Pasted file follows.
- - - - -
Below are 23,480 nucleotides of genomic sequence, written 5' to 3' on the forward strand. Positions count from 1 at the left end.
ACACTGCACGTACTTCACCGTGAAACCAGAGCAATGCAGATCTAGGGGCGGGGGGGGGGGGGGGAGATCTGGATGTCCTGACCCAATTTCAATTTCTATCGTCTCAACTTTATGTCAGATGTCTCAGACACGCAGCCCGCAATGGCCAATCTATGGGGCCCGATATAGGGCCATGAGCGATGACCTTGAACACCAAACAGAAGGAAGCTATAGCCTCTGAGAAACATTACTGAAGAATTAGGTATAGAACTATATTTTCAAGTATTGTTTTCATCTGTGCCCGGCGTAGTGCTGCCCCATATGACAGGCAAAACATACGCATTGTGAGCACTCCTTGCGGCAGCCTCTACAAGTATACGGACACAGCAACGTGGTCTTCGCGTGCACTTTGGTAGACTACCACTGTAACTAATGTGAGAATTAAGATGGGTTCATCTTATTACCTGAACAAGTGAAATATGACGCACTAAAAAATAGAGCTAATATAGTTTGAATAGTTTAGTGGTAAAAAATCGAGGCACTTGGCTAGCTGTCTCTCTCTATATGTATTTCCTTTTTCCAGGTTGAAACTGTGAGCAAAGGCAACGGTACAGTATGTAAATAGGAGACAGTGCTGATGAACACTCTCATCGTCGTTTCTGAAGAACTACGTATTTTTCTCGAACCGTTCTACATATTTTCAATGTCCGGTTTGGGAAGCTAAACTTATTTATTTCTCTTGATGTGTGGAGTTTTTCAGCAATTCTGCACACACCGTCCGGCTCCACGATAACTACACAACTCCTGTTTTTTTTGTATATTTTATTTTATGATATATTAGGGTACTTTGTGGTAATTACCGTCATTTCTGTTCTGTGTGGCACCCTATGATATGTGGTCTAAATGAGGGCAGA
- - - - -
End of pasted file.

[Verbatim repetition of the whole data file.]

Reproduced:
Below are 23,480 nucleotides of genomic sequence, written 5' to 3' on the forward strand. Positions count from 1 at the left end.
ACACTGCACGTACTTCACCGTGAAACCAGAGCAATGCAGATCTAGGGGCGGGGGGGGGGGGGGGAGATCTGGATGTCCTGACCCAATTTCAATTTCTATCGTCTCAACTTTATGTCAGATGTCTCAGACACGCAGCCCGCAATGGCCAATCTATGGGGCCCGATATAGGGCCATGAGCGATGACCTTGAACACCAAACAGAAGGAAGCTATAGCCTCTGAGAAACATTACTGAAGAATTAGGTATAGAACTATATTTTCAAGTATTGTTTTCATCTGTGCCCGGCGTAGTGCTGCCCCATATGACAGGCAAAACATACGCATTGTGAGCACTCCTTGCGGCAGCCTCTACAAGTATACGGACACAGCAACGTGGTCTTCGCGTGCACTTTGGTAGACTACCACTGTAACTAATGTGAGAATTAAGATGGGTTCATCTTATTACCTGAACAAGTGAAATATGACGCACTAAAAAATAGAGCTAATATAGTTTGAATAGTTTAGTGGTAAAAAATCGAGGCACTTGGCTAGCTGTCTCTCTCTATATGTATTTCCTTTTTCCAGGTTGAAACTGTGAGCAAAGGCAACGGTACAGTATGTAAATAGGAGACAGTGCTGATGAACACTCTCATCGTCGTTTCTGAAGAACTACGTATTTTTCTCGAACCGTTCTACATATTTTCAATGTCCGGTTTGGGAAGCTAAACTTATTTATTTCTCTTGATGTGTGGAGTTTTTCAGCAATTCTGCACACACCGTCCGGCTCCACGATAACTACACAACTCCTGTTTTTTTTGTATATTTTATTTTATGATATATTAGGGTACTTTGTGGTAATTACCGTCATTTCTGTTCTGTGTGGCACCCTATGATATGTGGTCTAAATGAGGGCAGA